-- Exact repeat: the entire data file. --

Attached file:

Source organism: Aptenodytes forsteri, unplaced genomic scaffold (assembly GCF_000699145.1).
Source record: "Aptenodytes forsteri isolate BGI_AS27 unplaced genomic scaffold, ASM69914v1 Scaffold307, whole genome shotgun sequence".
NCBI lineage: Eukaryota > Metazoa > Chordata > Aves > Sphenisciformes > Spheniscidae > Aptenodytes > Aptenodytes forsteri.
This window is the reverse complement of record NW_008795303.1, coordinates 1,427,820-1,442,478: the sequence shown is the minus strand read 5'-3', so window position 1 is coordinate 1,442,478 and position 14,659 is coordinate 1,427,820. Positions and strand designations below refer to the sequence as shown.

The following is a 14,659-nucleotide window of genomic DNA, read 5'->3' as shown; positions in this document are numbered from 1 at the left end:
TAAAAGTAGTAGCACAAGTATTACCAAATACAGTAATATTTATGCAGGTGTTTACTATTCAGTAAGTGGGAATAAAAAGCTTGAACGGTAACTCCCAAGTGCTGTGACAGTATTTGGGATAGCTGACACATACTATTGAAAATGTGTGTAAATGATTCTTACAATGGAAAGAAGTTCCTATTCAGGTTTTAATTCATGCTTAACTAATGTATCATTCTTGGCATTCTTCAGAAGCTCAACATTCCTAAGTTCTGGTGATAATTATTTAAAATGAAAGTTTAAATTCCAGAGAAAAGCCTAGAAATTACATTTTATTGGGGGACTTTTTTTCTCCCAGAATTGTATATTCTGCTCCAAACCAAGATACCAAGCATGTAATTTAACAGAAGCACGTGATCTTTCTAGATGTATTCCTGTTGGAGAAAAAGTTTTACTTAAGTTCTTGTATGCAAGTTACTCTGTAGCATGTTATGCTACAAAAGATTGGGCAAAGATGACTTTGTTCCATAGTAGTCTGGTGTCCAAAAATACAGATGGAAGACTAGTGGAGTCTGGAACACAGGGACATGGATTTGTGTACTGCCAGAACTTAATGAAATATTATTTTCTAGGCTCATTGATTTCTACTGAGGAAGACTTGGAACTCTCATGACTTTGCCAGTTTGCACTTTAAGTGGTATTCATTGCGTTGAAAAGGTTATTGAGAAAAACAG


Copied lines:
Source organism: Aptenodytes forsteri, unplaced genomic scaffold (assembly GCF_000699145.1).
Source record: "Aptenodytes forsteri isolate BGI_AS27 unplaced genomic scaffold, ASM69914v1 Scaffold307, whole genome shotgun sequence".
NCBI lineage: Eukaryota > Metazoa > Chordata > Aves > Sphenisciformes > Spheniscidae > Aptenodytes > Aptenodytes forsteri.
This window is the reverse complement of record NW_008795303.1, coordinates 1,427,820-1,442,478: the sequence shown is the minus strand read 5'-3', so window position 1 is coordinate 1,442,478 and position 14,659 is coordinate 1,427,820. Positions and strand designations below refer to the sequence as shown.

The following is a 14,659-nucleotide window of genomic DNA, read 5'->3' as shown; positions in this document are numbered from 1 at the left end:
TAAAAGTAGTAGCACAAGTATTACCAAATACAGTAATATTTATGCAGGTGTTTACTATTCAGTAAGTGGGAATAAAAAGCTTGAACGGTAACTCCCAAGTGCTGTGACAGTATTTGGGATAGCTGACACATACTATTGAAAATGTGTGTAAATGATTCTTACAATGGAAAGAAGTTCCTATTCAGGTTTTAATTCATGCTTAACTAATGTATCATTCTTGGCATTCTTCAGAAGCTCAACATTCCTAAGTTCTGGTGATAATTATTTAAAATGAAAGTTTAAATTCCAGAGAAAAGCCTAGAAATTACATTTTATTGGGGGACTTTTTTTCTCCCAGAATTGTATATTCTGCTCCAAACCAAGATACCAAGCATGTAATTTAACAGAAGCACGTGATCTTTCTAGATGTATTCCTGTTGGAGAAAAAGTTTTACTTAAGTTCTTGTATGCAAGTTACTCTGTAGCATGTTATGCTACAAAAGATTGGGCAAAGATGACTTTGTTCCATAGTAGTCTGGTGTCCAAAAATACAGATGGAAGACTAGTGGAGTCTGGAACACAGGGACATGGATTTGTGTACTGCCAGAACTTAATGAAATATTATTTTCTAGGCTCATTGATTTCTACTGAGGAAGACTTGGAACTCTCATGACTTTGCCAGTTTGCACTTTAAGTGGTATTCATTGCGTTGAAAAGGTTATTGAGAAAAACAG